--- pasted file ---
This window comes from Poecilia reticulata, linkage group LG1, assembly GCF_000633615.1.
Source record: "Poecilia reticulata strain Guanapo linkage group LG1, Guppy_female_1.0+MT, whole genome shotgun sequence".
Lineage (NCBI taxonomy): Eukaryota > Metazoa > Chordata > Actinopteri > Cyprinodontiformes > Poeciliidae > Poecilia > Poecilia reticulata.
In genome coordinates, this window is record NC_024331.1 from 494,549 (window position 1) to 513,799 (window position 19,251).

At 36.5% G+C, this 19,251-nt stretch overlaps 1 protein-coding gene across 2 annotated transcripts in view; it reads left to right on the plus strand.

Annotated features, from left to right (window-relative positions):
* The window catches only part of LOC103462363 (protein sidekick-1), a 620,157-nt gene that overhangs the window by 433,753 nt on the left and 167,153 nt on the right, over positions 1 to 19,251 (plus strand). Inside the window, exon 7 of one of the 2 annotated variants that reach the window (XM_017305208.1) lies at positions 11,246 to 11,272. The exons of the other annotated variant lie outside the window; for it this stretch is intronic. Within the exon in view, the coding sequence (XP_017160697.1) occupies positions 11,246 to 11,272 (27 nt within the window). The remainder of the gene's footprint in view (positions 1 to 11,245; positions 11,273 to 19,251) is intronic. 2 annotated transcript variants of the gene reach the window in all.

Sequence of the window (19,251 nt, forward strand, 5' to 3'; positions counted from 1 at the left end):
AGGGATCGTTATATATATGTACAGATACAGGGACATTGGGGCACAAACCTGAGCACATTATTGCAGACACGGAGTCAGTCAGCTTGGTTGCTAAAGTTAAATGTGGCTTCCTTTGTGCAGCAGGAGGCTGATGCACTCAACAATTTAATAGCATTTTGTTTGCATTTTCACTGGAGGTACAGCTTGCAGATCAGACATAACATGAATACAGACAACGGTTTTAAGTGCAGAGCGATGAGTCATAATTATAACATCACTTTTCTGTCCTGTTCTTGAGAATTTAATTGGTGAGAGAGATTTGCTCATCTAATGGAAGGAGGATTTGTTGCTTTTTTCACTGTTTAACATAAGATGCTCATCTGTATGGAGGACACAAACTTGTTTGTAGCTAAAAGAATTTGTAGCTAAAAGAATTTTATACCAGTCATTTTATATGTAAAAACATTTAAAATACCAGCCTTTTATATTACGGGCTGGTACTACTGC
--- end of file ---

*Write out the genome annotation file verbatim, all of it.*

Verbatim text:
This window comes from Poecilia reticulata, linkage group LG1, assembly GCF_000633615.1.
Source record: "Poecilia reticulata strain Guanapo linkage group LG1, Guppy_female_1.0+MT, whole genome shotgun sequence".
Lineage (NCBI taxonomy): Eukaryota > Metazoa > Chordata > Actinopteri > Cyprinodontiformes > Poeciliidae > Poecilia > Poecilia reticulata.
In genome coordinates, this window is record NC_024331.1 from 494,549 (window position 1) to 513,799 (window position 19,251).

At 36.5% G+C, this 19,251-nt stretch overlaps 1 protein-coding gene across 2 annotated transcripts in view; it reads left to right on the plus strand.

Annotated features, from left to right (window-relative positions):
* The window catches only part of LOC103462363 (protein sidekick-1), a 620,157-nt gene that overhangs the window by 433,753 nt on the left and 167,153 nt on the right, over positions 1 to 19,251 (plus strand). Inside the window, exon 7 of one of the 2 annotated variants that reach the window (XM_017305208.1) lies at positions 11,246 to 11,272. The exons of the other annotated variant lie outside the window; for it this stretch is intronic. Within the exon in view, the coding sequence (XP_017160697.1) occupies positions 11,246 to 11,272 (27 nt within the window). The remainder of the gene's footprint in view (positions 1 to 11,245; positions 11,273 to 19,251) is intronic. 2 annotated transcript variants of the gene reach the window in all.

Sequence of the window (19,251 nt, forward strand, 5' to 3'; positions counted from 1 at the left end):
AGGGATCGTTATATATATGTACAGATACAGGGACATTGGGGCACAAACCTGAGCACATTATTGCAGACACGGAGTCAGTCAGCTTGGTTGCTAAAGTTAAATGTGGCTTCCTTTGTGCAGCAGGAGGCTGATGCACTCAACAATTTAATAGCATTTTGTTTGCATTTTCACTGGAGGTACAGCTTGCAGATCAGACATAACATGAATACAGACAACGGTTTTAAGTGCAGAGCGATGAGTCATAATTATAACATCACTTTTCTGTCCTGTTCTTGAGAATTTAATTGGTGAGAGAGATTTGCTCATCTAATGGAAGGAGGATTTGTTGCTTTTTTCACTGTTTAACATAAGATGCTCATCTGTATGGAGGACACAAACTTGTTTGTAGCTAAAAGAATTTGTAGCTAAAAGAATTTTATACCAGTCATTTTATATGTAAAAACATTTAAAATACCAGCCTTTTATATTACGGGCTGGTACTACTGC